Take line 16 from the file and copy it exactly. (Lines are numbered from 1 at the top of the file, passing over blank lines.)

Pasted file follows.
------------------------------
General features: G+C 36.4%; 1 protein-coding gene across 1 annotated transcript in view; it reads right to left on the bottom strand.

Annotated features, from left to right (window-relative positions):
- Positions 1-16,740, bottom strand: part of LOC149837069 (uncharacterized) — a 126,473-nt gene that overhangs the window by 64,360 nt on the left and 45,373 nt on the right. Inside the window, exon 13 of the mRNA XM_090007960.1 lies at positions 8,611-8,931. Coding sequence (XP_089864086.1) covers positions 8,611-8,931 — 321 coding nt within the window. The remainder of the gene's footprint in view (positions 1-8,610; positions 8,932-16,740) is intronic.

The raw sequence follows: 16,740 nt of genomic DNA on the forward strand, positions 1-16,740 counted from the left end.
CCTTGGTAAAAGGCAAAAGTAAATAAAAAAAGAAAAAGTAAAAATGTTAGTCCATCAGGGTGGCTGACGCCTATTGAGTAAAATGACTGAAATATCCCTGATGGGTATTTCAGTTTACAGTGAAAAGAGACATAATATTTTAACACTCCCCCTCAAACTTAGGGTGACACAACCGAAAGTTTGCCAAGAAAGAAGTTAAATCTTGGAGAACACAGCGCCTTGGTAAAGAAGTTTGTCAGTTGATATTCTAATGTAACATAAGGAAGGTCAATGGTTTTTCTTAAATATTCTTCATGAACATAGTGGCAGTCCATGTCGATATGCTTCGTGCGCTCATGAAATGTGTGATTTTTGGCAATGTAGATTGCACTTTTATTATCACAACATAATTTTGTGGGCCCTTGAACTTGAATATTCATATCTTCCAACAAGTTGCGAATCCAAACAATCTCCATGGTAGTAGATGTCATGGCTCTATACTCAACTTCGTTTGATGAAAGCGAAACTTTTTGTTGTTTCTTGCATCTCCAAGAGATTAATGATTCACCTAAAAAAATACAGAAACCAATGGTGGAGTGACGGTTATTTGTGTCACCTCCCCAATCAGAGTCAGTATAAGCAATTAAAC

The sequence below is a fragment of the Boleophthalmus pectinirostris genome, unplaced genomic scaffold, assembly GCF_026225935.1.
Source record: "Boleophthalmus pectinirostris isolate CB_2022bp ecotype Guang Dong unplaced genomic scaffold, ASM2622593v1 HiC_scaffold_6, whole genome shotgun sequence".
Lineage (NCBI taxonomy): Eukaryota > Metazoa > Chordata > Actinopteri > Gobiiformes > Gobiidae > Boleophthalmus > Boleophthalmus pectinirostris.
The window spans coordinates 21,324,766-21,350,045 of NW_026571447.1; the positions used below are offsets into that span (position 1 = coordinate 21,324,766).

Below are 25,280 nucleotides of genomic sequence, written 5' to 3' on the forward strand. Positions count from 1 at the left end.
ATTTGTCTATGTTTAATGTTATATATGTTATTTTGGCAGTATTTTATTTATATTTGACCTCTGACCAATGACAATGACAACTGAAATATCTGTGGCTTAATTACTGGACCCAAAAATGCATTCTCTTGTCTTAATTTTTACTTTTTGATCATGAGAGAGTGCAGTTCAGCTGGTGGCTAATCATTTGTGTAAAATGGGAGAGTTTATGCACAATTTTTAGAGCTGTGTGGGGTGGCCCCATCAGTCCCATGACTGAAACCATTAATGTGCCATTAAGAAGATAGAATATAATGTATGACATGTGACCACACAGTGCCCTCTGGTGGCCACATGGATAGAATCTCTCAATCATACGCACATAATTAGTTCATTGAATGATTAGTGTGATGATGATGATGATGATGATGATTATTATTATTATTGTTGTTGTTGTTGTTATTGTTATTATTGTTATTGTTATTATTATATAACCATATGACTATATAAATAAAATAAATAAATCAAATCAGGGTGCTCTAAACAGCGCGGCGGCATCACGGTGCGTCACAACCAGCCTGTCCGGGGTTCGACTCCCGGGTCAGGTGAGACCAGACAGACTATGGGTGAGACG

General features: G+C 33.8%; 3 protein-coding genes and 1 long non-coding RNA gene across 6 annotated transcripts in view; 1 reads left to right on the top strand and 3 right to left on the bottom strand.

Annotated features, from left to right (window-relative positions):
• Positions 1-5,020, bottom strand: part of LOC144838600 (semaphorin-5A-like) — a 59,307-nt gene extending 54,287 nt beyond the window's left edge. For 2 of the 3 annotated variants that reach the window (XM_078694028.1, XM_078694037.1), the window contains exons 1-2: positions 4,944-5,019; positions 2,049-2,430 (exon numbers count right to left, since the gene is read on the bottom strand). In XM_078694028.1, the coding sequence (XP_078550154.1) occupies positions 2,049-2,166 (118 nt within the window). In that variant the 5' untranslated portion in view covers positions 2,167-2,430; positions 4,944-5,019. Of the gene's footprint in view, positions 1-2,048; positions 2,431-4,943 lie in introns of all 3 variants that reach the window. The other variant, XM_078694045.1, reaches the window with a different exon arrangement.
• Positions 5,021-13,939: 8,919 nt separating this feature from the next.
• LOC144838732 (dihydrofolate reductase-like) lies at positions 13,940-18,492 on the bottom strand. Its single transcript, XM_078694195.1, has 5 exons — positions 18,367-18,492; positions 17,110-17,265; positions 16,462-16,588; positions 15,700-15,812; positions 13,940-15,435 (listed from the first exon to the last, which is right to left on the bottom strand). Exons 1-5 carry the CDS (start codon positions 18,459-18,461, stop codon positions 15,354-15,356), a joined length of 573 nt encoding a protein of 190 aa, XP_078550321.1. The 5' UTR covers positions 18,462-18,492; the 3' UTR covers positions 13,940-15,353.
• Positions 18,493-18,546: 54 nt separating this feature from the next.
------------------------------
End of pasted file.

• LOC144838732 (dihydrofolate reductase-like) lies at positions 13,940-18,492 on the bottom strand. Its single transcript, XM_078694195.1, has 5 exons — positions 18,367-18,492; positions 17,110-17,265; positions 16,462-16,588; positions 15,700-15,812; positions 13,940-15,435 (listed from the first exon to the last, which is right to left on the bottom strand). Exons 1-5 carry the CDS (start codon positions 18,459-18,461, stop codon positions 15,354-15,356), a joined length of 573 nt encoding a protein of 190 aa, XP_078550321.1. The 5' UTR covers positions 18,462-18,492; the 3' UTR covers positions 13,940-15,353.